While getting a traffic ticket can easily ruin your day, you may quickly end up forgetting about the ticket or put off paying the fine or going to court to contest the citation. However, you should never assume that a traffic ticket will simply “go away” if you ignore it. If you fail to pay a fine for a traffic violation or attend the court hearing to fight the ticket, you may end up facing far more serious consequences than the original $50 or $100 fine.
What Are Your Options When You Get a Ticket?
When you receive a traffic ticket after being stopped by a police officer, the ticket should provide important information such as the statute that you are being cited for violating, the amount of the fine being imposed, a court date for you to appear to contest the ticket or when you are required to appear in court (such as for reckless driving), or instruction for requesting a court hearing if you want one.
After being ticketed, you have two options for dealing with the ticket:
- You can pay the fine listed on the ticket. The ticket should provide you with instructions on how to pay the fine. Paying a traffic ticket upfront means that you are pleading guilty to the traffic violation. Unless your violation constitutes a criminal offense, you will not have to appear in court if you decide to simply pay the ticket.
- You can appear in court to fight the ticket. If you contest the citation, you will be afforded a court hearing. You have the right to hire an attorney to represent you at the hearing, but unless your offense constitutes a crime under New Jersey law, you may not have the option of having an attorney appointed for you free of charge if you cannot afford legal counsel. At the hearing, you may be able to negotiate with the citing officer or the county prosecutor for a reduced charge and/or fine in exchange for pleading guilty. If you believe you are innocent of the offense or believe the state cannot prove beyond a reasonable doubt that you committed the offense, you will have a hearing where you and the state can present evidence and witnesses to a magistrate, who will issue a verdict. If the magistrate judge finds you guilty, you will have to pay the fine.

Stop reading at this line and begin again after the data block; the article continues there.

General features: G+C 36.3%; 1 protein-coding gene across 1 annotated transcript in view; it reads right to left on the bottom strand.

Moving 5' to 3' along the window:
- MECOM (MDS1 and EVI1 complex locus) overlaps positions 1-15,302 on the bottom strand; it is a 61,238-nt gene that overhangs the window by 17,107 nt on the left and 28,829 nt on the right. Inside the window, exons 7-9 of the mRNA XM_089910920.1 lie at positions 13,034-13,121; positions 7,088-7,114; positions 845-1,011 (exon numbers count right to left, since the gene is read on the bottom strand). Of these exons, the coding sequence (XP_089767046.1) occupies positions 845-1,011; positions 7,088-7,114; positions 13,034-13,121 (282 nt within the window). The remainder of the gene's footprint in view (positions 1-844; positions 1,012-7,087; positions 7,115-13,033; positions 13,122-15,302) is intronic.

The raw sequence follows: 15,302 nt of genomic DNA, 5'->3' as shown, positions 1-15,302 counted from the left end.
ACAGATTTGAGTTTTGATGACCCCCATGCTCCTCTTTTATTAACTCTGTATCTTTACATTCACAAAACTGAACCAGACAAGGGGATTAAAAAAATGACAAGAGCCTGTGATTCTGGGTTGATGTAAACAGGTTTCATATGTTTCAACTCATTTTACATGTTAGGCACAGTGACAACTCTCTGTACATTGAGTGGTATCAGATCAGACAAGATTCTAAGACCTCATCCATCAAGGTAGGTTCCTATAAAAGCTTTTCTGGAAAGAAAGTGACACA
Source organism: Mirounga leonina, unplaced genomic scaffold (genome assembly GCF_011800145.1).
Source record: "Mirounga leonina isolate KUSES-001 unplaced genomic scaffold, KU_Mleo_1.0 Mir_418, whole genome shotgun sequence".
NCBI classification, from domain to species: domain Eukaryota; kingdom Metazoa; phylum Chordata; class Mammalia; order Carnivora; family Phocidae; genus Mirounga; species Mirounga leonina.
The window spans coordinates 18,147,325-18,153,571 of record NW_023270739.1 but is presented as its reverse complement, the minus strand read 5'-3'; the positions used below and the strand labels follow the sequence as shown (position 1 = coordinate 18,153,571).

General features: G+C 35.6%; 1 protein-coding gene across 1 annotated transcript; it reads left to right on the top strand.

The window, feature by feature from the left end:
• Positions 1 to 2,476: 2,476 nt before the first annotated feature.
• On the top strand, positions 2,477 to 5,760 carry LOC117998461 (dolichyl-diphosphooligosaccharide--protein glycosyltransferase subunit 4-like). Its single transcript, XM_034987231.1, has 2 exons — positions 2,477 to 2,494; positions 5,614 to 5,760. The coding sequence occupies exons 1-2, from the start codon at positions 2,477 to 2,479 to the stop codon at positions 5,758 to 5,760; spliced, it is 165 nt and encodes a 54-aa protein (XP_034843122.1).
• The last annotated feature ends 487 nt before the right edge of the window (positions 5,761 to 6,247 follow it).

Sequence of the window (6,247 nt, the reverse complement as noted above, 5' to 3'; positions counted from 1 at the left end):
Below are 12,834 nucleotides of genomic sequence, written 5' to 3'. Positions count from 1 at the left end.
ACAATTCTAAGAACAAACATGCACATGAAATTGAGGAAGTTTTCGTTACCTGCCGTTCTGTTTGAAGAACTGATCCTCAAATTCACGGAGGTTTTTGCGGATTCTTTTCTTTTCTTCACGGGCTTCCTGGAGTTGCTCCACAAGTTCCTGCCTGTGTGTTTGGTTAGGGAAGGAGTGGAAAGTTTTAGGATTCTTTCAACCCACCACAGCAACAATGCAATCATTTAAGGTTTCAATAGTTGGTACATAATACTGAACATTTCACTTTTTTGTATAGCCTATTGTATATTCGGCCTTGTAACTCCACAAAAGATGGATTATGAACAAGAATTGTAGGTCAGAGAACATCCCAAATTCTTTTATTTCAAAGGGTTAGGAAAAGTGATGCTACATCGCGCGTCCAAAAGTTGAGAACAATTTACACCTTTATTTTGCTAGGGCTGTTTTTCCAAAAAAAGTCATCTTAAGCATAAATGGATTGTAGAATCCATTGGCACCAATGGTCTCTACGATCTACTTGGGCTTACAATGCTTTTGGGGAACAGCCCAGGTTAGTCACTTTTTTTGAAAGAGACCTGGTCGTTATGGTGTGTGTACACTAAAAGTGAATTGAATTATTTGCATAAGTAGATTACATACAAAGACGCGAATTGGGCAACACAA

Consequences of Ignoring a Traffic Ticket
If you do not pay the ticket, appear in court on the date listed on the ticket, or request a court hearing by a certain deadline, you may face various consequences such as:
- Accruing interest and penalties on your original fine. After enough time has passed, the balance that you owe may be sent to collections, or the state may garnish your wages or bank account.
- Your vehicle may be put on a list to be “booted,” which means that a wheel clamp will be placed on your vehicle and prevent it from being driven. The boot will only be released once you have paid all sums that you owe. Alternatively, your car may be towed and placed into an impoundment lot.
- If you were required to appear in court, the court may issue a warrant for your arrest for failure to appear.
- Your driver’s license may be suspended.
Contact an Experienced Moorestown Criminal Defense Lawyer About Your Traffic Violation Charges in New Jersey
Were you arrested or charged with a traffic violation in New Jersey? The consequences of a conviction could be severe, leaving you with a record and possibly even sending you to jail. That is why you need to speak with a qualified criminal defense attorney as soon as possible about your case. The attorneys at the Law Offices of Michele Finizio have successfully represented clients charged with traffic violations in Evesham Township, Mount Laurel, Willingboro, Pemberton, and throughout New Jersey. Call (609) 230-0374 or fill out the online contact form to schedule a consultation with a member of our legal team. We have an office conveniently located at 9 E. Main St., Moorestown, NJ 08057, as well as offices located in Cherry Hill.
The articles on this blog are for informative purposes only and are no substitute for legal advice or an attorney-client relationship. If you are seeking legal advice, please contact our law firm directly.